Physarum Polycephalum aka slime mold is made up of a vast number of individual single cell organisms. These organisms have no brains or intelligence, but complex behaviors emerge when many of them are put together. Depending on their environment they move like what seems to be a much more complex entity.
Here are some great videos about slime molds with some awesome time lapse footage.
Once you have watched those you should hopefully have a better appreciation for the simple slime mold and the rest of this post will make more sense.
Here is one final video showing time lapse footage of various Physarum
Simulating Slime Molds
Sage was inspired by the paper Characteristics of Pattern Formation and Evolution in Approximations of Physarum Transport Networks.
He gives this simple diagram explaining the steps.
The basic explanation is a bunch of particles move over an area turning towards spots with higher concentrations of a pheromone trail. They also leave a trail as they move. These basic steps create interesting patterns and structures.
Following the principals from Sage and the paper, this is how my take on simulating Physarum works.
1. Create a 2D array that tracks the pheromone trail intensity at every pixel location. Initially all spots are set to 0 intensity. I tried setting various shapes and perlin noise clouds to start, but the moving particles quickly erase any starting shapes and create their own paths so I just start with an empty space. Sage’s examples show interesting patterns and structures when starting with circles or other shapes, so I need to do some more work on start patterns.
2. Create a list of particles with properties heading (direction/angle the particle is moving), x,y (positions), sense angle (how wide the particle looks to the left and right) and sense distance (how far in front the particle looks), turn angle (how quick the particle turns towards the sensed areas). I set the number of particles to match the image width multiplied by the image height. That seems to nicely adjust the particle count when changing image sizes.
3. Main loop
a) Display. For display I scale the minimum and maximum trail values to between 0 and 255 for a gray scale intensity (or to be used as an index into a color palette, but simple gray scale seems to look the best).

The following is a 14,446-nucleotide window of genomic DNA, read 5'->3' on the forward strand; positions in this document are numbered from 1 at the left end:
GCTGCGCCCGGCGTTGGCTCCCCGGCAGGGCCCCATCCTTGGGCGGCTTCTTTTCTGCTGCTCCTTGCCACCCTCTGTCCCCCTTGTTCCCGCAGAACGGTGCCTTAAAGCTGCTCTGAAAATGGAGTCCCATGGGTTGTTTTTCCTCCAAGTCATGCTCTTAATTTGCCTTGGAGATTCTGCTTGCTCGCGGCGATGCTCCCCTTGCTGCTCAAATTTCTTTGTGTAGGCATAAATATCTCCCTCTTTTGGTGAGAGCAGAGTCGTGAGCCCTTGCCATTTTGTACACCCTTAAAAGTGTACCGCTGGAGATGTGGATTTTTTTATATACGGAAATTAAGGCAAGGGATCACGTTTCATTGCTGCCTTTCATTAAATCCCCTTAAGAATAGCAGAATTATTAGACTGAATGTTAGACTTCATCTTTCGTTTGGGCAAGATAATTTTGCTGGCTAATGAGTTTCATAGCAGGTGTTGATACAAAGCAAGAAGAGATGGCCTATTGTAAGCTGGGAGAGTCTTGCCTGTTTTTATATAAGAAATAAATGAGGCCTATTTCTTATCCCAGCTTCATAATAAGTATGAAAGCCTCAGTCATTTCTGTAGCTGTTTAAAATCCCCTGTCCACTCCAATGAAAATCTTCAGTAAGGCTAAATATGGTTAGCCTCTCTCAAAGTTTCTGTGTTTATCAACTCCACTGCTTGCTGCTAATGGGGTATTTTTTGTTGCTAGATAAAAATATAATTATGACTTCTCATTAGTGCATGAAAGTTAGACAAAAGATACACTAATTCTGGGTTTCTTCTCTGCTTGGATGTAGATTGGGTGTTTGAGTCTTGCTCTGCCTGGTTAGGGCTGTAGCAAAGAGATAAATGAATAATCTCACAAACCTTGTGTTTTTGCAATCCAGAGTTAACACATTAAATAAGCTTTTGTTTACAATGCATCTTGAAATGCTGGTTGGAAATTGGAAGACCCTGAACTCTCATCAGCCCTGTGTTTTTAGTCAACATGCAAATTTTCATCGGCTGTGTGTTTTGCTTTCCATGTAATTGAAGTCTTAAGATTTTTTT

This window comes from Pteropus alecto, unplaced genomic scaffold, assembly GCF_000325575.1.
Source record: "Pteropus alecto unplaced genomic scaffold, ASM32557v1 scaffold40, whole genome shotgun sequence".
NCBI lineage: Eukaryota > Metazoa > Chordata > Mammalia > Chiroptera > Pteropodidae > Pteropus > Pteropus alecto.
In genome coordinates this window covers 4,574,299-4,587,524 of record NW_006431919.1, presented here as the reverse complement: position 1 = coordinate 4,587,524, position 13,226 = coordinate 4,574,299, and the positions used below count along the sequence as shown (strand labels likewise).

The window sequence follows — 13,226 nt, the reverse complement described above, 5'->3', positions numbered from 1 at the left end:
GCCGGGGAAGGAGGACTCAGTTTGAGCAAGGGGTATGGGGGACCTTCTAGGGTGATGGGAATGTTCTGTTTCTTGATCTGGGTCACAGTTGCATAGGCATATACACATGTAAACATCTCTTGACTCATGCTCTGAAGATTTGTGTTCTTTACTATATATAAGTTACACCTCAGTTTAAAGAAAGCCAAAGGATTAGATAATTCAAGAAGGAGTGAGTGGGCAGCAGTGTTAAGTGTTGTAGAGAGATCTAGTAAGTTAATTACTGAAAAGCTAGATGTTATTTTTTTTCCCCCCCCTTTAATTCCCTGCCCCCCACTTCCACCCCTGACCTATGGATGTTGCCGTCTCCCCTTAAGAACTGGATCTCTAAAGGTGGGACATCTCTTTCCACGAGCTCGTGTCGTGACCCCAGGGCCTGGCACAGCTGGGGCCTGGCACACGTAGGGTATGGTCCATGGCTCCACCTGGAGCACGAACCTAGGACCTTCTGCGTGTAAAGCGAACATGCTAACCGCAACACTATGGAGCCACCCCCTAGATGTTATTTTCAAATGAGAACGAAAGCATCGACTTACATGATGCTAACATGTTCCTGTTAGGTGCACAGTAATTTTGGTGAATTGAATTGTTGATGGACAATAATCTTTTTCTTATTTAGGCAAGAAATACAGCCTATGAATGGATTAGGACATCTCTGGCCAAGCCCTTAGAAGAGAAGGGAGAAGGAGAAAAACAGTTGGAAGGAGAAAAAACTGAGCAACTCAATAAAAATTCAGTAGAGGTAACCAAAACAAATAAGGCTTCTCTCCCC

b) Each particle looks at the 3 locations in front of it based on the sense angle and distance. You then work out which of the left, front and right spots have the highest concentration of the pheromone trail.
c) Turn the particle towards the highest pheromone intensity. ie if the left spot is highest then subtract turn angle from the particle heading. If the front is highest do not make any change to the particle heading. If the right is highest add turn angle to the particle heading. You can also reverse this process so the particles turn away from the highest pheromone levels.
d) Move the particle forwards by a specified move amount.
e) Eat/absorb. I added a setting so that particles can absorb a bit of the pheromone trail at this point.
f) Deposit an amount of pheromone onto the trail to increase it.
g) Blur the trail array. This simulates the pheromones diffusing over the surface. I use this quick blur with an option for a blur radius between 1 and 5.
h) Evaporate the trail by a small amount. This slowly decays the amount of pheromone.
Repeat the main loop as long as necessary.
See my Physarum Simulations gallery for more images.
Here is a movie with some example results showing the simulations running. For the display the pheromone trail intensities are mapped to a gray scale palette (brighter = higher intensities).
Multiple Species Physarum Simulations
My next idea was to have multiple Physarum types in the same area. For these cases I used 3 sets of Physarum (3 groups of particles with their own unique settings) as shown in the following settings dialog.
Each of the pheromone trail intensities are then converted to RGB color components.
This works but the results are just 3 separate simulations that do not interact. The idea is to have each of the particle types attract to their pheromones, but move away from the other 2 types of pheromones.
The main change is in the pheromone detection and turn code. For the single Physarum simulation the particles look left, forward and right and then turn and move based on the location with the highest pheromone concentration. For 3 particle types they take into account their pheromone concentrations but subtract the pheromone concentrations of the other 2 types. For example if the 3 trail/pheromone arrays are called rtrail, gtrail and btrail, then the red particles pheromones are calculated by using rtrail[x,y]-gtrail[x,y]-btrail[x,y]. The highest concentration of left, forward and right is then turned and moved towards.
More example images can be seen in my Physarum Simulations Gallery.
Here is a sample movie showing some of the multiple species results.
Both single and multiple species Physarum Simulations are now included with the latest version of Visions of Chaos.